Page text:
The Oregon Legislature failed to enact Governor Kitzhaber’s proposed changes to Measure 11 in the last legislative session. Governor Kitzhaber proposed enacting a way for minors to argue their way into Juvenile Court in Measure 11 cases and exempting some lower level crimes from Measure 11 for juveniles and adults. District Attorney’s across the state resisted these changes. Changes to Measure 11 require a two thirds majority (in both the House and the Senate) to pass in into law. Any significant resistance by District Attorneys and law enforcement doom the proposed changes to failure.
As a Portland Measure 11 lawyer, I believe there are other possible changes to the law that make sense. I believe that the primary problem is that Measure 11 is “cookie cutter justice” which does not account for the individual circumstances of the offense or the offender. These sentences must be served day for day and they provide no incentive for people to engage in rehabilitative programming that is available in the Department of Corrections. The truth is that the Department of Corrections has excellent drug treatment and cognitive based programs that can provide great benefits to inmates that choose to engage in the programs. The people at DOC who run these programs are highly motivated, professional and proud of their work. These programs work in preventing recidivism. In addition, inmates serving a day for day Measure 11 sentence have no incentive to cooperate with staff during their incarceration because there is nothing they can do to shorten their sentence. This creates institutional management problems.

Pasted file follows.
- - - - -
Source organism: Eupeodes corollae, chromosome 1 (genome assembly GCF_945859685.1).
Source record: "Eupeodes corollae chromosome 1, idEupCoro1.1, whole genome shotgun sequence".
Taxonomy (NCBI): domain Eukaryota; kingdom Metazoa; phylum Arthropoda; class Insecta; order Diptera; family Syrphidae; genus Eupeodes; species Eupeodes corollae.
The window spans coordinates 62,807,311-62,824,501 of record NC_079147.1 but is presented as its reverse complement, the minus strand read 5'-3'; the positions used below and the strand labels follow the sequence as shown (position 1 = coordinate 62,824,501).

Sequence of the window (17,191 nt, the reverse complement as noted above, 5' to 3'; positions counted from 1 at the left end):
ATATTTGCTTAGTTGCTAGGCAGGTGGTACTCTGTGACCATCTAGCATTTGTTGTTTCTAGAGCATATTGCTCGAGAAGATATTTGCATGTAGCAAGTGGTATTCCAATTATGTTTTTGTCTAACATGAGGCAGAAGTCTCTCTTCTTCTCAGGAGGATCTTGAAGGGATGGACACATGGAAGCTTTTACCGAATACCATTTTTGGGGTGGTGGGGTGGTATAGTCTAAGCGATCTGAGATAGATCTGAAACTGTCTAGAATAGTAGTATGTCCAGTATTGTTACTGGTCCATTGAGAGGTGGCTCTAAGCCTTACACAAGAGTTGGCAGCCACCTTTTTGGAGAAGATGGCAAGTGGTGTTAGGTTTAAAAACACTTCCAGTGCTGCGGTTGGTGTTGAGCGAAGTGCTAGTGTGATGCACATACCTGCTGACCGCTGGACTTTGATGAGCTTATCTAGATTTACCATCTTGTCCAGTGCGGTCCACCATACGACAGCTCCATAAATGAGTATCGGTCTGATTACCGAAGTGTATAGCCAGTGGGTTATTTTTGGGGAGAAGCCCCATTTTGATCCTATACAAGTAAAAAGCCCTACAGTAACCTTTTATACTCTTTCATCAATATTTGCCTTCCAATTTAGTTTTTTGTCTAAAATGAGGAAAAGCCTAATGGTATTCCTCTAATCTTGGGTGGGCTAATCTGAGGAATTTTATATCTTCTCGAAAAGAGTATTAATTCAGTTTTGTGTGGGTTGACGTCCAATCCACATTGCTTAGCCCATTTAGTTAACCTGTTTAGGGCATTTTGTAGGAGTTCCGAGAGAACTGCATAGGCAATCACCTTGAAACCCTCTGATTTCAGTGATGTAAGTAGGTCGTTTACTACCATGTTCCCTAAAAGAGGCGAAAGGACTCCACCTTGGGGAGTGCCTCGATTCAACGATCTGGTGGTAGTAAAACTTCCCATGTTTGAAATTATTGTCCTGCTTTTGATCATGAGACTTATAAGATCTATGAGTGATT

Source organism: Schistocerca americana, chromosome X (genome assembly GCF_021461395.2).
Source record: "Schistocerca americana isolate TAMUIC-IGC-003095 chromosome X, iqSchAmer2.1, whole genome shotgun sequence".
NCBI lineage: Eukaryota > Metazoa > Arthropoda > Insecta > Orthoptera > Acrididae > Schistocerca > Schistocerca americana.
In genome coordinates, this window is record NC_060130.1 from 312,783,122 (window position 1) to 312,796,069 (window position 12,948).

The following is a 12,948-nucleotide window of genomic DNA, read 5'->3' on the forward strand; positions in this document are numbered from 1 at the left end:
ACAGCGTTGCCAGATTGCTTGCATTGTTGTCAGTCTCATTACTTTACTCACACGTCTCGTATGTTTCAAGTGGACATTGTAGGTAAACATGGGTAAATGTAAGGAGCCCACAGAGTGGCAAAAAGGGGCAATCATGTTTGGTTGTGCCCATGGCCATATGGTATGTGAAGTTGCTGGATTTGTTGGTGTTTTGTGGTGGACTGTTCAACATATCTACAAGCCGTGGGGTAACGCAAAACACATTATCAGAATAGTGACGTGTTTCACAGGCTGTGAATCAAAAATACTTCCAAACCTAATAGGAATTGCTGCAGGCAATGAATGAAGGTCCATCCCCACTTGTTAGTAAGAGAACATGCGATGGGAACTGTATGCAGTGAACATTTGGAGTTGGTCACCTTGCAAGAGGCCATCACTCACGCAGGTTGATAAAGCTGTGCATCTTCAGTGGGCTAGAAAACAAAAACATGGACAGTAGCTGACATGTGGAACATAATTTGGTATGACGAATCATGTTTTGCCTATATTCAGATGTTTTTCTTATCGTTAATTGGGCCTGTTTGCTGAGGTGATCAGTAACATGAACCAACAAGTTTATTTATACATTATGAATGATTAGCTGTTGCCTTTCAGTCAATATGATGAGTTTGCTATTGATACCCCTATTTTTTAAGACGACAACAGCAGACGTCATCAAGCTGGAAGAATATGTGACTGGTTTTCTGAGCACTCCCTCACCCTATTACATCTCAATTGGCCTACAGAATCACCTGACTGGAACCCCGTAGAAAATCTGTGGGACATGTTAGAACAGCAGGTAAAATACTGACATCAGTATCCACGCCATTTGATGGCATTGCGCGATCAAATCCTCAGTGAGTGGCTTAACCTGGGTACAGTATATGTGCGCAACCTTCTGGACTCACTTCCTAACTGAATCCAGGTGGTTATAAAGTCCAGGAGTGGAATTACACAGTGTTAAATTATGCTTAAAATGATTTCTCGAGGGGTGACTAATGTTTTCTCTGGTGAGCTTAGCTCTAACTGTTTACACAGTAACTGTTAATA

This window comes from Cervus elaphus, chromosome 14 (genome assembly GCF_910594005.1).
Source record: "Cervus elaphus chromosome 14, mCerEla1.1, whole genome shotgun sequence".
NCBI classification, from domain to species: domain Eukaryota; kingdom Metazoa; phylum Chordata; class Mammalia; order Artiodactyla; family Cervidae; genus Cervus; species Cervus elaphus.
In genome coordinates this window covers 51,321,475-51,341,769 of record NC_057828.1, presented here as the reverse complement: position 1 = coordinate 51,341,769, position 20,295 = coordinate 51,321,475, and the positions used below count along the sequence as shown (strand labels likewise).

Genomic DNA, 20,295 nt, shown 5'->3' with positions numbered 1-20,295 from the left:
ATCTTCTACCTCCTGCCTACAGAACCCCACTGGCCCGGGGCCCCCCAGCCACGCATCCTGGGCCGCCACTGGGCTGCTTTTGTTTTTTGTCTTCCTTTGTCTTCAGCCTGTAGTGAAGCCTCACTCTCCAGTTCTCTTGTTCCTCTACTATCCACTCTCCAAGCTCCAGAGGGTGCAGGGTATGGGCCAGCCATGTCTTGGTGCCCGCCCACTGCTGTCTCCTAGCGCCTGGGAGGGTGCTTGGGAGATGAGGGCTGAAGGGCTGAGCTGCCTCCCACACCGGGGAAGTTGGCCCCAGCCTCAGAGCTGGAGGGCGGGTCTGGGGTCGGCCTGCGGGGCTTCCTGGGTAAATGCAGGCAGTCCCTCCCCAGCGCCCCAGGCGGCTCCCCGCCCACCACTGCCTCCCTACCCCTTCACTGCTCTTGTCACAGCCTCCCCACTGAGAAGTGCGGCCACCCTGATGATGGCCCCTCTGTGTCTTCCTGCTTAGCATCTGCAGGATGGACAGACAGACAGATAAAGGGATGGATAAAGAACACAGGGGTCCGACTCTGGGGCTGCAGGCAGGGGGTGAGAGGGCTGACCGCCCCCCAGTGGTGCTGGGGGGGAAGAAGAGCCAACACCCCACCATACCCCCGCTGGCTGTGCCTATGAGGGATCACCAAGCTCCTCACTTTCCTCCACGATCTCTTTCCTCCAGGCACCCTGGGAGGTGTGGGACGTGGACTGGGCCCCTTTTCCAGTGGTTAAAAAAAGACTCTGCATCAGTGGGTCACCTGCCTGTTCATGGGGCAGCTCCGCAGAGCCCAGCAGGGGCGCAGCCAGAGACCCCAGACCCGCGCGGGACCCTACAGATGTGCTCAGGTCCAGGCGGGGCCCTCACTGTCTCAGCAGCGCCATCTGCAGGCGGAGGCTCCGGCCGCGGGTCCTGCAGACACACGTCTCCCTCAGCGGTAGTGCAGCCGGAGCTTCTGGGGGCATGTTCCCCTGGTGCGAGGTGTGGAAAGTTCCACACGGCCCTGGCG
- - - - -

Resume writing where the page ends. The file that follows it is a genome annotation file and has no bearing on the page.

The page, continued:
There is one modest change that would solve this problem. That is to allow Measure 11 offenders to earn the right to sentence reduction for good institutional behavior and meaningful participation and progress in rehabilitative programs. One way to implement this would be to allow Measure 11 offenders to petition their sentencing Judge, after 12 to 24 months of incarceration, to modify their sentence to allow good time (a ten percent sentence reduction for good behavior), earned time (a ten percent sentence reduction for working in prison and/or participating in programs) and Alternative Incarceration Programs (drug treatment and cognitive behavioral therapy programs). This would give an incentive for Measure 11 Offenders to engage in the programming that will help prevent them from returning to prison!
This approach would change the “one size fits all” problems with Measure 11. We should encourage all prison inmates to address the underlying problems that landed them in prison in the first place. These rehabilitative and treatment programs work. As a Portland Criminal Defense lawyer I have seen hundreds of my clients change their lives by addressing the problems that get them into trouble of the law in the first place.
By James F. O’Rourke Jr.
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